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The Information Content Of Calls Of Debt: Evidence From Long-Run Stock Returns


  • John Affleck-Graves
  • Robert E. Miller


We examine the long-run performance of the common stock of firms following calls of both straight and convertible debt from 1945 to 1995. Using a sample of 718 calls of straight debt, we find an average abnormal return in the five years following the call of between 0.16% and 0.34% per month, which compounds to an economically and statistically significant 11% to 22% over the five-year period. This evidence of overperformance following calls shows a distinct symmetry between the straight debt and equity markets. Issues of debt and equity are both followed by long-term underperformance, whereas stock repurchases and debt calls are both followed by long-run overperformance. For our sample of 713 calls of convertible debt, we find little systematic evidence of abnormal performance following the call. Some researchers suggest that calls of convertible debt provide negative signals to the market. Our results provide no support for this claim. In contrast, our evidence of marginal positive long-run returns provides weak support for the model that calls of convertible debt signal the realization of profitable investment options, and for the price pressure hypothesis. 2003 The Southern Finance Association and the Southwestern Finance Association.

Suggested Citation

  • John Affleck-Graves & Robert E. Miller, 2003. "The Information Content Of Calls Of Debt: Evidence From Long-Run Stock Returns," Journal of Financial Research, Southern Finance Association;Southwestern Finance Association, vol. 26(4), pages 421-447.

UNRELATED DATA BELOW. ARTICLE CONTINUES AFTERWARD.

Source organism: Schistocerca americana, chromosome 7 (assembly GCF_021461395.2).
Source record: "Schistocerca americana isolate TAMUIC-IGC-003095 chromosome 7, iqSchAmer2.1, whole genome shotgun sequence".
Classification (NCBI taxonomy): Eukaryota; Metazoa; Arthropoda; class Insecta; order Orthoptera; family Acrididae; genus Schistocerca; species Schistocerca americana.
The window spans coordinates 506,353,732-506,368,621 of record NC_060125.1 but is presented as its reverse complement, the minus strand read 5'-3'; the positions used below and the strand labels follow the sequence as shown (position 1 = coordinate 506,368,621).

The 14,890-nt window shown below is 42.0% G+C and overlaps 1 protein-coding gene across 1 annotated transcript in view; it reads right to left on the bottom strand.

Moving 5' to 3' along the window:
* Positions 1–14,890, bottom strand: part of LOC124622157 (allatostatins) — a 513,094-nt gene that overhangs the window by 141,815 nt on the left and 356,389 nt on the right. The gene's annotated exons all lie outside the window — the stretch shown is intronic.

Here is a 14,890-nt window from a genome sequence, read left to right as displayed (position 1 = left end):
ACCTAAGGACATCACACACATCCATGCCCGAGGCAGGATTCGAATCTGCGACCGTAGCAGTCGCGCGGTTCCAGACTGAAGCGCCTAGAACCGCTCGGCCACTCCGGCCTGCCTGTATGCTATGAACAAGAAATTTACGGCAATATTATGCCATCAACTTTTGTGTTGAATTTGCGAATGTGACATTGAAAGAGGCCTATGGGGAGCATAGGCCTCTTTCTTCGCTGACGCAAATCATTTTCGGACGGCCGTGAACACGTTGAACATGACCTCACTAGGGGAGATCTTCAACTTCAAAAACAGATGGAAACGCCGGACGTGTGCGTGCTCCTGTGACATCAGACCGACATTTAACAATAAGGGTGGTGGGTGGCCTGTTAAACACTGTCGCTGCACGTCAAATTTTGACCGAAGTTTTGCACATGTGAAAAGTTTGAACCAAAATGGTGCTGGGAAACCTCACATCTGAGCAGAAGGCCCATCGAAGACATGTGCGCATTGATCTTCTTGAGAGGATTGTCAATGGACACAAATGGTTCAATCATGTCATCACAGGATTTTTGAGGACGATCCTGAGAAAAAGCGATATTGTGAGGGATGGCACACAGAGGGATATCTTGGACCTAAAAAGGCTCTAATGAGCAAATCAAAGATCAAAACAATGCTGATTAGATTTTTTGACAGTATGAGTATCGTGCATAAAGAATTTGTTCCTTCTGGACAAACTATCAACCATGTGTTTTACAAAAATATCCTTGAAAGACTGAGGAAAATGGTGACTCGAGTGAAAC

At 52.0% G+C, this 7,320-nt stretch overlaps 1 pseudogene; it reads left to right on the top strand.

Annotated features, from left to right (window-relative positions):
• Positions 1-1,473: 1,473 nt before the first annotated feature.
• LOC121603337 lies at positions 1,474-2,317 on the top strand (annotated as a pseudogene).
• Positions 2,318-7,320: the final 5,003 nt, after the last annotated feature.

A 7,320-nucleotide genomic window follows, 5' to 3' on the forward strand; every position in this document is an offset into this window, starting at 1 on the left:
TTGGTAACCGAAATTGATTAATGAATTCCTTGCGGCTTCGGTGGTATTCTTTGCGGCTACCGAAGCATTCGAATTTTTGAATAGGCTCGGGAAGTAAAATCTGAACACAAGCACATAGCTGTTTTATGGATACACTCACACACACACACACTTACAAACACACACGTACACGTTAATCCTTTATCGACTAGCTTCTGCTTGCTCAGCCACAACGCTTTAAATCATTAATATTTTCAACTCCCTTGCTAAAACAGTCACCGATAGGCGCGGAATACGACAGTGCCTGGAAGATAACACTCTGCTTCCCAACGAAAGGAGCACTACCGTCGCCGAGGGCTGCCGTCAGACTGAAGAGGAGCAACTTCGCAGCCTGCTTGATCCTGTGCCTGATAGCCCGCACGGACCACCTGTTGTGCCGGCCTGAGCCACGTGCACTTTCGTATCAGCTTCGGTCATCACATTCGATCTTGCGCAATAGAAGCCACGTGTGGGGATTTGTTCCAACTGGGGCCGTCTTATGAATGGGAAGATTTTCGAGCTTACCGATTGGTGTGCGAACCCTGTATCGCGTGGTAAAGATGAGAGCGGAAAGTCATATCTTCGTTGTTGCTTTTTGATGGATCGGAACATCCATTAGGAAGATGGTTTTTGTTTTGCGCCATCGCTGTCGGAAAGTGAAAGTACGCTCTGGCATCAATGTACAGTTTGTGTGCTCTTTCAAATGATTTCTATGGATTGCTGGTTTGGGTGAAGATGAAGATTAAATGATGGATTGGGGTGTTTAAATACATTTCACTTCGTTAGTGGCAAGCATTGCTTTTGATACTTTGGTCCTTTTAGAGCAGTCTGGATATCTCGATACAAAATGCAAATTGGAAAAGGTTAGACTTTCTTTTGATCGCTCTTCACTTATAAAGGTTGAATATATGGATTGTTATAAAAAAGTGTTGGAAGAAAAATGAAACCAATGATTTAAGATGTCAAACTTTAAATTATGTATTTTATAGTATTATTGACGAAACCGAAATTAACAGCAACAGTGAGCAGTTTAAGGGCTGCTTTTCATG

• Handle: RePEc:bla:jfnres:v:26:y:2003:i:4:p:421-447

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    References listed on IDEAS

    1. Louis H. Ederington & Jess B. Yawitz & Brian E. Roberts, 1987. "The Informational Content Of Bond Ratings," Journal of Financial Research, Southern Finance Association;Southwestern Finance Association, vol. 10(3), pages 211-226, September.
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    7. Szewczyk, Samuel H, 1992. " The Intra-industry Transfer of Information Inferred from Announcements of Corporate Security Offerings," Journal of Finance, American Finance Association, vol. 47(5), pages 1935-1945, December.
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    Cited by:

    1. Sullivan, Michael & Zhang, Andrew (Jianzhong), 2011. "Are investment and financing anomalies two sides of the same coin?," Journal of Empirical Finance, Elsevier, vol. 18(4), pages 616-633, September.
    2. Richardson, Scott & Tuna, Irem & Wysocki, Peter, 2010. "Accounting anomalies and fundamental analysis: A review of recent research advances," Journal of Accounting and Economics, Elsevier, vol. 50(2-3), pages 410-454, December.
    3. Butler, Alexander W. & Cornaggia, Jess & Grullon, Gustavo & Weston, James P., 2011. "Corporate financing decisions, managerial market timing, and real investment," Journal of Financial Economics, Elsevier, vol. 101(3), pages 666-683, September.
    4. James Cordeiro & Manish Tewari, 2015. "Firm Characteristics, Industry Context, and Investor Reactions to Environmental CSR: A Stakeholder Theory Approach," Journal of Business Ethics, Springer, vol. 130(4), pages 833-849, September.
    5. Lin, Ji-Chai & Wu, YiLin, 2013. "SEO timing and liquidity risk," Journal of Corporate Finance, Elsevier, vol. 19(C), pages 95-118.
    6. Gengnan Chiang, 2016. "Exploring the transitional behavior among value and growth stocks," Review of Quantitative Finance and Accounting, Springer, vol. 47(3), pages 543-563, October.

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